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Tuesday, 28 February 2012

Little boxes

I got an email today.
Well actually I got quite a few emails, but nestled between the one from Jessica who wanted to sell me a penis enlargement product, and the request for my bank account details from Benjamin from Nairobi, who apparently wants to transfer a sum of money that has been left to me by an African prince, I got this.

Do you not think that more people would read your blog if you focussed on punk, as it IS supposed to be a bloody punk blog.
No one wants to read about local folk bands and you taking your kid to see fuckin Rhianna.


Initially I wondered how I had managed to rattle their cage, and when I had specifically claimed it was a punk blog.
I also wondered why they so emphatically thought that this was the case.
I was going to respond that while punk bands and gigs are featured some people actually seem to like the local folk bands, indie bands, rock bands, hip hop acts and mentalists that are sometimes mentioned, getting some blog space to.
I was also going to throw in something about the hits that the reviews of Rhianna and her ilk get, but then I decided that there wasn't much point though.
I mean c'mon.
I'd probably have more luck opening a successful bacon buttie franchise along the Gazza Strip than swinging the myopic view of this individual.

The problem is that I seem to have upset this person by spectacularly failing to fit my blog into some little box that they consider it should exist in.
A neat little box that meets their specific blogging needs, but I can't help but think that this short - and misguided in my opinion - message is indicative of a wider issue in society.
In just a couple of sentences someone who fails to give a name - and who I may not even know - is putting a request in for me to basically tailor MY blog to their specific tastes.
Am I alone in thinking that's just slightly arrogant.
That maybe it displays a rather egotistical attitude.
It's not something that I'm that surprised at to be honest.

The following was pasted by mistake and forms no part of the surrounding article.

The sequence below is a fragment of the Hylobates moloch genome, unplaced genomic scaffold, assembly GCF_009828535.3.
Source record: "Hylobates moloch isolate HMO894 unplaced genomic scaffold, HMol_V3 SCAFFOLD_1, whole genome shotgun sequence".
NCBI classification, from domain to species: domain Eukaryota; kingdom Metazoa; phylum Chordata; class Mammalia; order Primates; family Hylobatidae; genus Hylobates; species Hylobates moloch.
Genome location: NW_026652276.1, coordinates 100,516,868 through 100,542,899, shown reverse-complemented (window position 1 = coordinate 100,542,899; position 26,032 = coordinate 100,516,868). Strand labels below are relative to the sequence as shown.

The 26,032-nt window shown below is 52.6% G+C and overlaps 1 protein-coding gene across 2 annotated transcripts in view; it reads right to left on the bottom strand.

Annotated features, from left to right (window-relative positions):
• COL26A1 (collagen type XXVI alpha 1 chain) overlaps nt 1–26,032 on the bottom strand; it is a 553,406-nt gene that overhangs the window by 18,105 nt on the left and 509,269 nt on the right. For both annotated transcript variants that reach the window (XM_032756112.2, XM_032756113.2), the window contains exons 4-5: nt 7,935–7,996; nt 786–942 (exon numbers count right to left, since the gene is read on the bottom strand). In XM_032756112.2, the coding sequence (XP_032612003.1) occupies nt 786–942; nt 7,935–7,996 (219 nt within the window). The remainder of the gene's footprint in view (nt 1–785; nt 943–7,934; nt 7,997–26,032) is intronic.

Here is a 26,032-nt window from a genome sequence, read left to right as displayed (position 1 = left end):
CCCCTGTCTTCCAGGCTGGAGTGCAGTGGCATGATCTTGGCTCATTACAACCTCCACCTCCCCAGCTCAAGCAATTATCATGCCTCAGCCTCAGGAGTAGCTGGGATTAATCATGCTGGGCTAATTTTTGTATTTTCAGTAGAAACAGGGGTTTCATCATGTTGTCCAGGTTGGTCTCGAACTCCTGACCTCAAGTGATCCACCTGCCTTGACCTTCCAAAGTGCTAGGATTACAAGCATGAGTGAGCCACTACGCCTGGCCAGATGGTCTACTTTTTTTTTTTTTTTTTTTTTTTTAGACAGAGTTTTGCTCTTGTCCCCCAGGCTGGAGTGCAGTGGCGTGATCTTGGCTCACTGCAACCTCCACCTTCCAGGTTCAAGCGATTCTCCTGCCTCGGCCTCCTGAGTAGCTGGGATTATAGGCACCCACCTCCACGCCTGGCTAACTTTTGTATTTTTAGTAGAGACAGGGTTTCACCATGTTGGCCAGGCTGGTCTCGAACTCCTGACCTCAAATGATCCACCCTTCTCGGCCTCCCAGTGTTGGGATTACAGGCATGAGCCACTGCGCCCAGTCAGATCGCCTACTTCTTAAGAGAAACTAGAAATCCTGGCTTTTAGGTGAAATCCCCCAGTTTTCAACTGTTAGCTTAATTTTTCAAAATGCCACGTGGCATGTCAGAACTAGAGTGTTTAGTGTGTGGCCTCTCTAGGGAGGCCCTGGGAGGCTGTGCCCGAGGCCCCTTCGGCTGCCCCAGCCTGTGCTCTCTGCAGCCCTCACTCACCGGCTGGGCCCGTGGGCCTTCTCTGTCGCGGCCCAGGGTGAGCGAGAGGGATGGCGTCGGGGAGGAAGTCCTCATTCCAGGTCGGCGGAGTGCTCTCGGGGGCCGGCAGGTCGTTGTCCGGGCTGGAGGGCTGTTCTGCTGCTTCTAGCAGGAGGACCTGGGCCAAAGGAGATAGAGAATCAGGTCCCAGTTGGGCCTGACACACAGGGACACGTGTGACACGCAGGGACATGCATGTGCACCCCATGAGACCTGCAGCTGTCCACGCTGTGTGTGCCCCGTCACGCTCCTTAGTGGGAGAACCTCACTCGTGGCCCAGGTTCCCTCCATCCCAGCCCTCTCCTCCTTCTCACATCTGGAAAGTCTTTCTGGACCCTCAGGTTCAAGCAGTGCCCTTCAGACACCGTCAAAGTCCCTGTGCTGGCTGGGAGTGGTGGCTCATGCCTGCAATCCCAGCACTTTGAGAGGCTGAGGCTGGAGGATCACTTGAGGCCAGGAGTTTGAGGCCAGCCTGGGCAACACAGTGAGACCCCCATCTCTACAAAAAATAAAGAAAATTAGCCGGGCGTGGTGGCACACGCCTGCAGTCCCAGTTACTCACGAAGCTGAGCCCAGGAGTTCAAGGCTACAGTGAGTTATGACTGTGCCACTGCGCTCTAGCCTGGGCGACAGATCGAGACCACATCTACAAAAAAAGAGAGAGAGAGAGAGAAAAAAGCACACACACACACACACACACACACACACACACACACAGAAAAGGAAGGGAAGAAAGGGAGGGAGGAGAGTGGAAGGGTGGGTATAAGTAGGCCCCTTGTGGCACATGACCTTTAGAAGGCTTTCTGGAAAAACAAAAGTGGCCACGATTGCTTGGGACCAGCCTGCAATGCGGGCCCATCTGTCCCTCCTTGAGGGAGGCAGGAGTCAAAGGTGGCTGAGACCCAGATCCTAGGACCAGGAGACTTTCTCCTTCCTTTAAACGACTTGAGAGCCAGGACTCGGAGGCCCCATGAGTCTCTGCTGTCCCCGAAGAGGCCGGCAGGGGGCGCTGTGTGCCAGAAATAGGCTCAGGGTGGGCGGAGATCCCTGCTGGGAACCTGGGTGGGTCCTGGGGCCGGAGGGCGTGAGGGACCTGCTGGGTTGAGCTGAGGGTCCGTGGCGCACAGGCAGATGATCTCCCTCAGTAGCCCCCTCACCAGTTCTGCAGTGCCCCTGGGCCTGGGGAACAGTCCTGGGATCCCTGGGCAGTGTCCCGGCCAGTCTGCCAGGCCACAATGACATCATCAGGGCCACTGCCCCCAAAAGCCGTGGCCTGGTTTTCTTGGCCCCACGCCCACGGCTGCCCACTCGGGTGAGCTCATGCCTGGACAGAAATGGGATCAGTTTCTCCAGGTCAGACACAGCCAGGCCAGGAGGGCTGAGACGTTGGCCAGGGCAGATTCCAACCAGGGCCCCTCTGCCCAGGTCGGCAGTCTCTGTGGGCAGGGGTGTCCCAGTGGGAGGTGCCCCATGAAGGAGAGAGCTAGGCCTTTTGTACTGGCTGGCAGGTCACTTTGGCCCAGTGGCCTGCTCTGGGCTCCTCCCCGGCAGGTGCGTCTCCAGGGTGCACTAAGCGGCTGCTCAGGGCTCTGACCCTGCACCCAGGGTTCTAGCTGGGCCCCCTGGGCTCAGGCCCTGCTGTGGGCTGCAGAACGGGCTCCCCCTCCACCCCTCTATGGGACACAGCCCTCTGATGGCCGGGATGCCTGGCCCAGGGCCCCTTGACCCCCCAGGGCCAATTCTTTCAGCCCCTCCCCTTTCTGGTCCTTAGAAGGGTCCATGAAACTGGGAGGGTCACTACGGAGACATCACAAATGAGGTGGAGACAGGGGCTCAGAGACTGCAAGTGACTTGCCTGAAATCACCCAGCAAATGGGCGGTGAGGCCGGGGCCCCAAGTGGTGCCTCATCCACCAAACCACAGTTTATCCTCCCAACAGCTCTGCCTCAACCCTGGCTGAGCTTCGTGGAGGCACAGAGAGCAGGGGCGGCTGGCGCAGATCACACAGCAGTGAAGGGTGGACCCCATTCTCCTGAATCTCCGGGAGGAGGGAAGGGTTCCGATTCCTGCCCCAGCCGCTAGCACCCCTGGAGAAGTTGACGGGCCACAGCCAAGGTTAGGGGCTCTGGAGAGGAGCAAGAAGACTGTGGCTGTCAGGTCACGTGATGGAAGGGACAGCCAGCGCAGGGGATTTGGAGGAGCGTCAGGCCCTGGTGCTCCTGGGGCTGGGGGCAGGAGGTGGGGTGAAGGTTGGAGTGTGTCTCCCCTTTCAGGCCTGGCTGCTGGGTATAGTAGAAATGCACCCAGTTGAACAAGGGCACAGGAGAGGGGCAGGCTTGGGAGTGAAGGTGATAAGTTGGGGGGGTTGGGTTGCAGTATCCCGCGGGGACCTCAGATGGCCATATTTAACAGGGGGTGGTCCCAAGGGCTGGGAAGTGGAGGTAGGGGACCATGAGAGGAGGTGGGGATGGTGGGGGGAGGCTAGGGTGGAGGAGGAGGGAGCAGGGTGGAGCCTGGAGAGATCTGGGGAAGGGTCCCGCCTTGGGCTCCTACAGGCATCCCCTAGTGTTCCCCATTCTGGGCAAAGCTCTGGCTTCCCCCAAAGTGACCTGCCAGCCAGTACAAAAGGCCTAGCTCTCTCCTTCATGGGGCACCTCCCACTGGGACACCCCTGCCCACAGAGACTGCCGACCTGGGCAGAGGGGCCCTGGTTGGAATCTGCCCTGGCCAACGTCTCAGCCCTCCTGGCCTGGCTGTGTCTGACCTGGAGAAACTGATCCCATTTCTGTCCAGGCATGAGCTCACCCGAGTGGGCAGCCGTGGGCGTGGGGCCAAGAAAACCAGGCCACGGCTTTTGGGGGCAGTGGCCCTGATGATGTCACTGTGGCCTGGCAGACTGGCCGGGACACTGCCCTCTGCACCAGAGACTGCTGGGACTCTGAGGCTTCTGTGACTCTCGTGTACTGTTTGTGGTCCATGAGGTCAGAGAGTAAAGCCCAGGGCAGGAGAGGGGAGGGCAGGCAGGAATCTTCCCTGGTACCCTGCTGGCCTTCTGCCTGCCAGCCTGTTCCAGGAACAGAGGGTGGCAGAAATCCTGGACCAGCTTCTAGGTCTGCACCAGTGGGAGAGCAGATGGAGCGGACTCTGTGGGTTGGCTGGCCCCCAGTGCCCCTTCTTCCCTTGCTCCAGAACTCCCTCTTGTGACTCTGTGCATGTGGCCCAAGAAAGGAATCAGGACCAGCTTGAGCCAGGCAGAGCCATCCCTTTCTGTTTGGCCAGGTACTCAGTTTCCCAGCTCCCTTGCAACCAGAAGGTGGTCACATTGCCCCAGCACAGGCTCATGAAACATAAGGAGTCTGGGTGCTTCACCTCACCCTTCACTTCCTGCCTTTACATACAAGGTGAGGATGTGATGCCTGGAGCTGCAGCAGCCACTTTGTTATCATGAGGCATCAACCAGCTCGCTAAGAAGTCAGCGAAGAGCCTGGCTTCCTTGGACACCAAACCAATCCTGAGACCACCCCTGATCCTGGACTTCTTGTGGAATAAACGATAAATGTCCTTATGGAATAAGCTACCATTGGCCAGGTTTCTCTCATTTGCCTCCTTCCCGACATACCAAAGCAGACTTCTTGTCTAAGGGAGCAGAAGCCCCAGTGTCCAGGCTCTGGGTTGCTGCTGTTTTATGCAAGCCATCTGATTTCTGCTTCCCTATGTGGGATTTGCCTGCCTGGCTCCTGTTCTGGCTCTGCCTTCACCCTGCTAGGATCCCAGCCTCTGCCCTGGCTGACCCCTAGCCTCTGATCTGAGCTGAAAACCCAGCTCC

It seems like an extension of the monkey sphere theory (Dunbars number) where it is proposed that as humans we can only manage to maintain relationships with a certain number of people. (Who we compartmentalize as existing in our personal self created monkey sphere)
In this case it would appear that I, and I presume others, should arrange everything into neat little packages that fits comfortably into this persons life sphere (limited bubble of existence), as anything that doesn't fit either can't be understood, or drags them too far out of their comfort zone and fills them with anxiety.
The short missive from planet 'give a monkey a brain and it thinks it's the centre of the universe' doesn't really surprise me though.
It seems that on a daily basis I see that very same attitude being mirrored by people in general.
People who hold a fundamental view to their breasts like a soiled comfort blanket.
Those who have evolved as far as they wish to and see any other advancements out of the cul de sac they find themselves in as unnecessary.
I don't really grasp where they are coming from.
I'm personally all about advocating that we dip our collective toes into a very large melting pot of experiences and consider that we can all have our lives enriched by doing so.
For those who can't jump on board with that then they can either skip the posts that hold no interest to them, or find a more one dimensional blog that does meet their requirements.
This isn't a punk blog, or even a music blog.
It's just a whole mess of randomness spilling out of my head, and that's what it will continue to be.
I hope that covers everything for them as the return address on their hotmail account appears to have been deleted after the message was sent.

The Banana Sessions plus supports @ Jollys - Kilmarnock (25/2/12)

We had been talking about this for weeks, months possibly, and were so looking forward to something very different to the norm going down that night, but we still managed to be late
My fault entirely and we missed Homesick Aldo completely and the majority of A Band Called Cadence.
Fools that we are, well I am mostly.

That being the case I cannot comment on Aldo that night, other than to say I have seen him in the past, enjoyed him greatly and fully intend seeing him again.

As I also said we missed on most of A Band Called Cadence, but that which we did catch we thoroughly enjoyed.
I am predominately a fan of beats, dance, hip hop, Northern Soul, anything that gets you moving and nodding your head…not the only genres I enjoy but a groove, a nice beat, a catchy melody and I am hooked…with no shame incurred, I likes what I likes ye ken? :)